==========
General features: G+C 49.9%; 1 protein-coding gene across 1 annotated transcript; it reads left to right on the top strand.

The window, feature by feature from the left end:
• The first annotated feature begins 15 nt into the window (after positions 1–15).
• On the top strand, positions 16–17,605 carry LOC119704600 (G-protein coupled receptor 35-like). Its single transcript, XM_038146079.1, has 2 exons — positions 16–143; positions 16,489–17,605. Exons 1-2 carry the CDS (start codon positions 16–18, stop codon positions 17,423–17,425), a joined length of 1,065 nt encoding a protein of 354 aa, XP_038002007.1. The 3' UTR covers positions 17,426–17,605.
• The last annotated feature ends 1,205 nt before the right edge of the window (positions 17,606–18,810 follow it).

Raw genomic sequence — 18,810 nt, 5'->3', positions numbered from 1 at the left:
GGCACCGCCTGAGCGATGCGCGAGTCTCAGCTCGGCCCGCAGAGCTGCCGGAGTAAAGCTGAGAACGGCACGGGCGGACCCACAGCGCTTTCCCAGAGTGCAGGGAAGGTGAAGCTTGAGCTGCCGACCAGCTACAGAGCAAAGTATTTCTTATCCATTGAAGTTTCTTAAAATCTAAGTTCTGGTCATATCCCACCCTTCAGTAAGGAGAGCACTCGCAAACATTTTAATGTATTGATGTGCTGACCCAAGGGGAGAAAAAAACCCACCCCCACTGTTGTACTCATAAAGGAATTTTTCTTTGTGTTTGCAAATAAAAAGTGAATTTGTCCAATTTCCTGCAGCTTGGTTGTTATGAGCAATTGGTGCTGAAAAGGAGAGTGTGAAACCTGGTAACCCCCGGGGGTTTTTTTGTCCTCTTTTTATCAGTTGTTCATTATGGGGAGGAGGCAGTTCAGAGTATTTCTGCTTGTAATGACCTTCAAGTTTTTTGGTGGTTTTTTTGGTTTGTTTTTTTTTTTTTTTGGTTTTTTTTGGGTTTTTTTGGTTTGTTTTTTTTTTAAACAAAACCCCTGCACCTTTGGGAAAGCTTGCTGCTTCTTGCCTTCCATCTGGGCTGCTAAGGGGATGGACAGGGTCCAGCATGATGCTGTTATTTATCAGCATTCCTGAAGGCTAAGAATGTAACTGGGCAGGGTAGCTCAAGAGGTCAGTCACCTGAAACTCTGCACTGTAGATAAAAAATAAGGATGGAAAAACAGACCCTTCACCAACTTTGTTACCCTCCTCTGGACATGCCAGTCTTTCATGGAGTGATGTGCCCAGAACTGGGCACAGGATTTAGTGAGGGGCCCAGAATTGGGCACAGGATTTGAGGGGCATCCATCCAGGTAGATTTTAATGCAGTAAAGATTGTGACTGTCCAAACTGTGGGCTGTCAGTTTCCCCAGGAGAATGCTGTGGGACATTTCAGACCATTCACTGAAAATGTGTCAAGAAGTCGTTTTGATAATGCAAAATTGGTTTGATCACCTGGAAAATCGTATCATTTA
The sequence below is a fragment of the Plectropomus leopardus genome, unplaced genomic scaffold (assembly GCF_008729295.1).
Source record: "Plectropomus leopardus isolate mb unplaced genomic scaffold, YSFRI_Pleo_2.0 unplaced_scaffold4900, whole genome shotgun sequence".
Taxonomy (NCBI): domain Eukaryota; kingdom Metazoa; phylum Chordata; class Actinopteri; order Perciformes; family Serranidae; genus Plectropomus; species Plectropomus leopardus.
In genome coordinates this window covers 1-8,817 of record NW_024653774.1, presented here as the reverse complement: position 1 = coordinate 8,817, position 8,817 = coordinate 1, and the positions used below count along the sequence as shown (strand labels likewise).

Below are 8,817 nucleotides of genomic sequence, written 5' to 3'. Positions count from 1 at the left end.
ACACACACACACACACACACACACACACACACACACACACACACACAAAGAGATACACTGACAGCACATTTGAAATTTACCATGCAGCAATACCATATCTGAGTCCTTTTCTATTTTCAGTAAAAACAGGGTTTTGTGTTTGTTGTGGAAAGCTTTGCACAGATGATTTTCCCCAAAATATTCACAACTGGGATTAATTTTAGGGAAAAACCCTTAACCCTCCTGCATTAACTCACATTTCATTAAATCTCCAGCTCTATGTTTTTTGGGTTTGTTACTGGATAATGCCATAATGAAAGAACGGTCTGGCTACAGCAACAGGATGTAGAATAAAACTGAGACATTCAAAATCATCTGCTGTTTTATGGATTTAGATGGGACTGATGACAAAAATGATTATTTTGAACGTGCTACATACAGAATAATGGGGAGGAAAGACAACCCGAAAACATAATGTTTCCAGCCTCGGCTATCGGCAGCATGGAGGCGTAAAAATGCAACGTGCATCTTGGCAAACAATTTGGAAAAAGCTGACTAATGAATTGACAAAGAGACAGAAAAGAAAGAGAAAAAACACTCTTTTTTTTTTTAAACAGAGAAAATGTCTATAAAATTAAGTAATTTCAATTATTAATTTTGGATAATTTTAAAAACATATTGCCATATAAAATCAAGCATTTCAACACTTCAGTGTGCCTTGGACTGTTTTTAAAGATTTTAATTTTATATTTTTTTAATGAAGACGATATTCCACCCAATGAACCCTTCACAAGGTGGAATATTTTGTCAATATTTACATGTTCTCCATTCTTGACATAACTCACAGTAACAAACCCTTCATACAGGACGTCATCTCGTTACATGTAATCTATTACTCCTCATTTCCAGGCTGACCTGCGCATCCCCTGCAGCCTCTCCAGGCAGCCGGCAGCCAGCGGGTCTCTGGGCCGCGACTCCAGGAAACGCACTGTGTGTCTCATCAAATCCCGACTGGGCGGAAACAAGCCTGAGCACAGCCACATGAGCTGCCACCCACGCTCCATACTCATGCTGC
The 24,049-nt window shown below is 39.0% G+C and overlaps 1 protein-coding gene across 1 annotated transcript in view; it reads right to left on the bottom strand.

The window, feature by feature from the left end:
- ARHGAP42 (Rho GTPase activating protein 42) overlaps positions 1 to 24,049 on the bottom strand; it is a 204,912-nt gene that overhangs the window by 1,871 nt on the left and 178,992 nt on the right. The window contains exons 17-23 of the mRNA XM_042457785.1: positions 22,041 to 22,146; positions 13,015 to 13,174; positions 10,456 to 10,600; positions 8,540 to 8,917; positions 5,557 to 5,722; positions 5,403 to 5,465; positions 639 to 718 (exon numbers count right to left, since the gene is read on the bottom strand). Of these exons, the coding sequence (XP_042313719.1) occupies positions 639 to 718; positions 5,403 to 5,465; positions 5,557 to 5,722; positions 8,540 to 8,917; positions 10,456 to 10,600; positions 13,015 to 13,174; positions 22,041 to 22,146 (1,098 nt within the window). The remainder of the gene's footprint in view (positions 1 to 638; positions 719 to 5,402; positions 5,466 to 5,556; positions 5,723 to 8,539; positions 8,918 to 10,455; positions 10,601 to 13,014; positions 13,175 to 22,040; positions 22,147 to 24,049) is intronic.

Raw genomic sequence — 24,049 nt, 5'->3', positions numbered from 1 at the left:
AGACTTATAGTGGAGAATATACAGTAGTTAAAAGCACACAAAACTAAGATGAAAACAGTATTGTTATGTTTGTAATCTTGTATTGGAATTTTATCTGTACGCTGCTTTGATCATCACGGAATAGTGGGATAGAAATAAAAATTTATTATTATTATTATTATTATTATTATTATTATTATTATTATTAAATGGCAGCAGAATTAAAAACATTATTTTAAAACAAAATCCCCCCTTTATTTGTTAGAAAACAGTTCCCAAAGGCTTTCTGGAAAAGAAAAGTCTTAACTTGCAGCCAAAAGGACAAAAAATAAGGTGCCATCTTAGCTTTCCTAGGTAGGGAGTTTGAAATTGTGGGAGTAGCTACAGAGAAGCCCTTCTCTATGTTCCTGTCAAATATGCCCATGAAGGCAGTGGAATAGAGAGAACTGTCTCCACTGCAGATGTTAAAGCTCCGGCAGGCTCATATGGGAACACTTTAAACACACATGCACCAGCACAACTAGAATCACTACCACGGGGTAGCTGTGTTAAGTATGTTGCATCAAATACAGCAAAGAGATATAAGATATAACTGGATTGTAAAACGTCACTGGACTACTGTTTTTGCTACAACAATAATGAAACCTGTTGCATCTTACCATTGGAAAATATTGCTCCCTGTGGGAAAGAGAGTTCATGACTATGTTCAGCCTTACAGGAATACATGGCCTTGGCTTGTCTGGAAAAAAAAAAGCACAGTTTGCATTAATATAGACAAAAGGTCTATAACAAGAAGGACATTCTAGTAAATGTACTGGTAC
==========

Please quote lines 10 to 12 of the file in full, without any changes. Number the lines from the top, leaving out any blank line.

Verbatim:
Taxonomy (NCBI): domain Eukaryota; kingdom Metazoa; phylum Chordata; class Actinopteri; order Perciformes; family Serranidae; genus Plectropomus; species Plectropomus leopardus.
In genome coordinates this window covers 1-8,817 of record NW_024653774.1, presented here as the reverse complement: position 1 = coordinate 8,817, position 8,817 = coordinate 1, and the positions used below count along the sequence as shown (strand labels likewise).

Below are 8,817 nucleotides of genomic sequence, written 5' to 3'. Positions count from 1 at the left end.